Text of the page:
Thursday, March 26, 2009

Plays & Poetry

I think plays and poetry are more akin to each other than to other writerly arts.  They don't look similar at first glance.  One is short, and meant to be read and pondered, maybe out loud, but maybe not.  The other is often longer, meant to be performed...  Poems are most often a single voice, plays are most often a concert of voices.  Poems have a narrative voice (sometimes), plays have a narrative voice seldom.


Both plays and poetry have a particular appreciation of the sounds of words.  At their best, there is something spare and specific about them -- even in the voluptuous words of Tennessee Williams or August Wilson, it feels like not a word is wasted, and you can't help but read their words out loud, they are irresistible to the tongue.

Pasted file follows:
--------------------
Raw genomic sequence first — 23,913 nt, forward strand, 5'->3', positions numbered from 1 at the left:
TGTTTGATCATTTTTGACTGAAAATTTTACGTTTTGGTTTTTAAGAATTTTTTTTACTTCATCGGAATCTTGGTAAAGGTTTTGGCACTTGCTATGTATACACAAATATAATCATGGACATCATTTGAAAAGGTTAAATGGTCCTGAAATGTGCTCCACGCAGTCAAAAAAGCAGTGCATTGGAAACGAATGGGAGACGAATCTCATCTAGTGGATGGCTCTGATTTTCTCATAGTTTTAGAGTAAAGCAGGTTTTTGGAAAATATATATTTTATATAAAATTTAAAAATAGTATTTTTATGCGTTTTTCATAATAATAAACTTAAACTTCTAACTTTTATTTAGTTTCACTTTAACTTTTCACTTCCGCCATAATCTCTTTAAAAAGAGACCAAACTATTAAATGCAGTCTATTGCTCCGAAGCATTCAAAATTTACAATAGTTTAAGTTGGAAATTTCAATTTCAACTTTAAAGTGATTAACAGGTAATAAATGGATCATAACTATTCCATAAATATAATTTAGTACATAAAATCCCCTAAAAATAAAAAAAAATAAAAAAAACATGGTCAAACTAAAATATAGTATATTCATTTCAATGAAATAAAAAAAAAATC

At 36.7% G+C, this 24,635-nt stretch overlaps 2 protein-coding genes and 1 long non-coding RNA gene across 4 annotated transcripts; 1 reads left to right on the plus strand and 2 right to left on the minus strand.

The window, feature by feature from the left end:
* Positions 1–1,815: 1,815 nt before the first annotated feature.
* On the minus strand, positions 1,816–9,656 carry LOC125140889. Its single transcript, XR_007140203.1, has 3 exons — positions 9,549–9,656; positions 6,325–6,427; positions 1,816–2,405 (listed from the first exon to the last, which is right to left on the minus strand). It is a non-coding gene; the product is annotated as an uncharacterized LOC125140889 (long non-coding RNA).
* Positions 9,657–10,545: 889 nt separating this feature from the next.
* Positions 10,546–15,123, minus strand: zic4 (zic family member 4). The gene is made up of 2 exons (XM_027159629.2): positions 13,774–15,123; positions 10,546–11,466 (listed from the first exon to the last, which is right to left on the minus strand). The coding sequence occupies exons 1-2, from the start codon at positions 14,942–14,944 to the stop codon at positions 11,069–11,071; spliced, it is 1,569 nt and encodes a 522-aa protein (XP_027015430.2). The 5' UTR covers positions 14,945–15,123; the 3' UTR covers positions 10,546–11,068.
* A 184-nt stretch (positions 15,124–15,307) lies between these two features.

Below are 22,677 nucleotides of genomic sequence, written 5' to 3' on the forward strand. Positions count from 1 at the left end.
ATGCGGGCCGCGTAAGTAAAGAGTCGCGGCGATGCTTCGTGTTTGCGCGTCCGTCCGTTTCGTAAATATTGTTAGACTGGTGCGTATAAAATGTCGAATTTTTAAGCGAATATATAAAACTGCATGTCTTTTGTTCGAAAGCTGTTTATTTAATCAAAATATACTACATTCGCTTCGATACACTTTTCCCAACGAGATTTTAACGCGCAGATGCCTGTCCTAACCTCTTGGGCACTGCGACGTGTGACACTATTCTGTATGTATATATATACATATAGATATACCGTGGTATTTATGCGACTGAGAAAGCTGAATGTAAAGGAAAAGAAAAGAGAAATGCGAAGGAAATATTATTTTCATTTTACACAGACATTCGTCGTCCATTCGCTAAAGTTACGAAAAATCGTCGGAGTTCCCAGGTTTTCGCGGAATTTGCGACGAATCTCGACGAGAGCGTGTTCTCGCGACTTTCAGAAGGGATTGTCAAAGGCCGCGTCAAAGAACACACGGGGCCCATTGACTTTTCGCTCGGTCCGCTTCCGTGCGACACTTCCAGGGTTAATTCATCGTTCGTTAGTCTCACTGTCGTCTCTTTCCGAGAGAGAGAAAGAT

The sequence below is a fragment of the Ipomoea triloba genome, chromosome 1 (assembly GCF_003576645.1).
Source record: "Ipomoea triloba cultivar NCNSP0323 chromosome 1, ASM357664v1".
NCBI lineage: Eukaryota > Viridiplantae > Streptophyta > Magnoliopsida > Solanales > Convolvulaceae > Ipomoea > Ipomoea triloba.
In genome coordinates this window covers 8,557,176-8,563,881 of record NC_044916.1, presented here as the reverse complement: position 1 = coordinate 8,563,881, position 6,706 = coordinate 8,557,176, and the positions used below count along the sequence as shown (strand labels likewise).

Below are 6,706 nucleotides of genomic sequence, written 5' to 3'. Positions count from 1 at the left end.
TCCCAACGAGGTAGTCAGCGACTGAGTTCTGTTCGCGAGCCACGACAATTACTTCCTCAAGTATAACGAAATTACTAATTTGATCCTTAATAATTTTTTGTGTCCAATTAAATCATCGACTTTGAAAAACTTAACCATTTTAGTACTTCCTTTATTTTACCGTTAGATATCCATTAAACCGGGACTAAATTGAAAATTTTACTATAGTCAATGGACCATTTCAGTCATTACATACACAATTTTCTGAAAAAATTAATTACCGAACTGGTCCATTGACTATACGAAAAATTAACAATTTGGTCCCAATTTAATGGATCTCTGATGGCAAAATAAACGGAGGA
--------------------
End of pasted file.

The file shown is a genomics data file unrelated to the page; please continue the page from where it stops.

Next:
I also feel like there is a similar sense of surprise and free association in a good play and a good poem -- a shock that we've gone from here to there in an instant, but... why not?  Each is in the moment.  Now.  Anything can happen.

Reading a bit of Stephen Dunn now.  Not bad poetry at all.  Just finished a play by Stephen Dietz (it's Stephen week, apparently) called "God's Country," which was about white supremecists in Washington state.  People who think god is on their side are scary....

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